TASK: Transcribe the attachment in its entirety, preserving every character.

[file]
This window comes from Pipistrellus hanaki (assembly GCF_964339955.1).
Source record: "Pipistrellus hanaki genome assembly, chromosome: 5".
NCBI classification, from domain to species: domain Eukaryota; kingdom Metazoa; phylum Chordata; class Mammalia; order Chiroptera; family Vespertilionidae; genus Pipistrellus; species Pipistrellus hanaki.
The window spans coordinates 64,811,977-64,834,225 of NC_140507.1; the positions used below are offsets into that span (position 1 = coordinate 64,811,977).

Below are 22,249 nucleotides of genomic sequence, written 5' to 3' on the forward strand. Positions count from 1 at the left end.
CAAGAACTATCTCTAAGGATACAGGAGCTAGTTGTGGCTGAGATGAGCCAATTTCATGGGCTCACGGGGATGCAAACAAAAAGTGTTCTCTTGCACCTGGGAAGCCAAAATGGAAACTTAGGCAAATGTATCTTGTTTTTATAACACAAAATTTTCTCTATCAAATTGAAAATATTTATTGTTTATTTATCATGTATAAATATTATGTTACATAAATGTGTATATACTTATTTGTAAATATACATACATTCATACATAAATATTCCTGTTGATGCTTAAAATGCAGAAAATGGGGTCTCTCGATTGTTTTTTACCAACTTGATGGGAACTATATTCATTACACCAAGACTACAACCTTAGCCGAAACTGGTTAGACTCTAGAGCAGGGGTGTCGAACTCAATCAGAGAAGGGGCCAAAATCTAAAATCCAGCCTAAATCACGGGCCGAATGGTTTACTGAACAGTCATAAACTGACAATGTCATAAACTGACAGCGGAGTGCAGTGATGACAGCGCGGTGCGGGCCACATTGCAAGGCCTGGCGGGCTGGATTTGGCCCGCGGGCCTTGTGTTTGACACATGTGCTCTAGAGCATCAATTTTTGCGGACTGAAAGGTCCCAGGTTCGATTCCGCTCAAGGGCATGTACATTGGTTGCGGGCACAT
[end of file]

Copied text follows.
This window comes from Pipistrellus hanaki (assembly GCF_964339955.1).
Source record: "Pipistrellus hanaki genome assembly, chromosome: 5".
NCBI classification, from domain to species: domain Eukaryota; kingdom Metazoa; phylum Chordata; class Mammalia; order Chiroptera; family Vespertilionidae; genus Pipistrellus; species Pipistrellus hanaki.
The window spans coordinates 64,811,977-64,834,225 of NC_140507.1; the positions used below are offsets into that span (position 1 = coordinate 64,811,977).

Below are 22,249 nucleotides of genomic sequence, written 5' to 3' on the forward strand. Positions count from 1 at the left end.
CAAGAACTATCTCTAAGGATACAGGAGCTAGTTGTGGCTGAGATGAGCCAATTTCATGGGCTCACGGGGATGCAAACAAAAAGTGTTCTCTTGCACCTGGGAAGCCAAAATGGAAACTTAGGCAAATGTATCTTGTTTTTATAACACAAAATTTTCTCTATCAAATTGAAAATATTTATTGTTTATTTATCATGTATAAATATTATGTTACATAAATGTGTATATACTTATTTGTAAATATACATACATTCATACATAAATATTCCTGTTGATGCTTAAAATGCAGAAAATGGGGTCTCTCGATTGTTTTTTACCAACTTGATGGGAACTATATTCATTACACCAAGACTACAACCTTAGCCGAAACTGGTTAGACTCTAGAGCAGGGGTGTCGAACTCAATCAGAGAAGGGGCCAAAATCTAAAATCCAGCCTAAATCACGGGCCGAATGGTTTACTGAACAGTCATAAACTGACAATGTCATAAACTGACAGCGGAGTGCAGTGATGACAGCGCGGTGCGGGCCACATTGCAAGGCCTGGCGGGCTGGATTTGGCCCGCGGGCCTTGTGTTTGACACATGTGCTCTAGAGCATCAATTTTTGCGGACTGAAAGGTCCCAGGTTCGATTCCGCTCAAGGGCATGTACATTGGTTGCGGGCACAT